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The New Zealand Railways Magazine, Volume 10, Issue 1 (April 1, 1935)

A Salted Soliloquy

A Salted Soliloquy.

It is there; it is here in this tramp from Canada, moored like a giant captive “hippo,” her stern soaring up from her rudder post in a blank black curve, broken only by her name rambling across her wide posterior. A blade of her single propeller juts out of the water like the burst-out busk of a disreputable corset. Her decks sweep unadorned to the castle-like superstructure in her middle. She is untidy; she is one of the salt-soaked “hoi polloi,” but she has a sort of robust vulgarity which seems to say: “I mebbe rough, I mebbe tough but, buddy, I sticks to me pals.” She is a Mae West of the seven seas. God help me, I fall in love with her ample curves and her honest countenance. And the scent she uses! It breathes of pines cloaked in frost, of trappers on snow-shoes, of bears snuffling to their winter beds; it brings visions of lumber camps, of lumber-jacks leaping bucking logs in the swirl of icy rivers.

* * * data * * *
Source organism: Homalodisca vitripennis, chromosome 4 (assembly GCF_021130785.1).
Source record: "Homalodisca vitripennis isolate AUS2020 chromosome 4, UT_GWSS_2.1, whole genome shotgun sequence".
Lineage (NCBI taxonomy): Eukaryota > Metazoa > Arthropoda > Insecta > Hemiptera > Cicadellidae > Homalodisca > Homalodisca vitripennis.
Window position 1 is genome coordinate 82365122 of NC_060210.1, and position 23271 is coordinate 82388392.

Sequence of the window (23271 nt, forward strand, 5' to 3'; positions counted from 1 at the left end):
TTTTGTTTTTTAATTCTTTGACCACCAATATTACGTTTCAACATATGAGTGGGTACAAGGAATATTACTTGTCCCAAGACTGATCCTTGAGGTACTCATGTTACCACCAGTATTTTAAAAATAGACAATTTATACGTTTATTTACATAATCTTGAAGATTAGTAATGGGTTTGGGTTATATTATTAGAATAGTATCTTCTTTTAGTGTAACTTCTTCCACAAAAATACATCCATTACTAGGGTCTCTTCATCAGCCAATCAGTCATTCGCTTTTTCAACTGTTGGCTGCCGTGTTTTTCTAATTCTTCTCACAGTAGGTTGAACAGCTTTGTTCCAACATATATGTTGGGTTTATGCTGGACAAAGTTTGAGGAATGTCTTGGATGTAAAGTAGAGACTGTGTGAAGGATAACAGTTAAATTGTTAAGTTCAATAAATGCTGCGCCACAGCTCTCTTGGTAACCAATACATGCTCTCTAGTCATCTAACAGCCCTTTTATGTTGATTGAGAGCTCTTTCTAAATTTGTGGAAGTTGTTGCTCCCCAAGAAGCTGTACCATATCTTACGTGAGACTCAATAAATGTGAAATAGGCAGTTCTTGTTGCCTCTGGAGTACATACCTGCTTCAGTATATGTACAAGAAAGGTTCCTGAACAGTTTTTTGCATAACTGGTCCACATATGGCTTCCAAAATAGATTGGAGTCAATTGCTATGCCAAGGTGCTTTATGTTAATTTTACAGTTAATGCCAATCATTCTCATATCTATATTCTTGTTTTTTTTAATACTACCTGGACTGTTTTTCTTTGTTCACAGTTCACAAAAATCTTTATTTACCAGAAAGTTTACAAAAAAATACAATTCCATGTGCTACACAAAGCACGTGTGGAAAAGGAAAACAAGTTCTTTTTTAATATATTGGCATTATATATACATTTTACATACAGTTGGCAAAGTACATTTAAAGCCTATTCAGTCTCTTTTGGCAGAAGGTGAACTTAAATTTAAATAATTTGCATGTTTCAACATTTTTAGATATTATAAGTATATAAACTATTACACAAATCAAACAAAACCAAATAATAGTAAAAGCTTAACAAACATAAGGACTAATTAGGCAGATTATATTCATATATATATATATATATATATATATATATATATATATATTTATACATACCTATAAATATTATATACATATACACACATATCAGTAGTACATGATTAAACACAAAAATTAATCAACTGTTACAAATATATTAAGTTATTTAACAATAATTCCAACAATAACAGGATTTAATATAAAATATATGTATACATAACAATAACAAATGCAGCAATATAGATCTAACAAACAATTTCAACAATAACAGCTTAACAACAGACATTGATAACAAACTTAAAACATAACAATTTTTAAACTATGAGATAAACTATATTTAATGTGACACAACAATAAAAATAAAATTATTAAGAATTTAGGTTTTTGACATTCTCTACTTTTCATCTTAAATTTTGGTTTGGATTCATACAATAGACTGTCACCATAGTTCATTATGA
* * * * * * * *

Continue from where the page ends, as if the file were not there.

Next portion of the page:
“A nose that, knows the language of imagination.”

“A nose that, knows the language of imagination.”

page 51 It projects moving pictures on the silver sheet of imagination. A crane hoists a fifty-foot stick of reeking pine off her deck. It swings blindly in mid-air as if seeking to touch some familiar object in this unfamiliar land, to remind it of the ice-bound mountain from which it was wrested.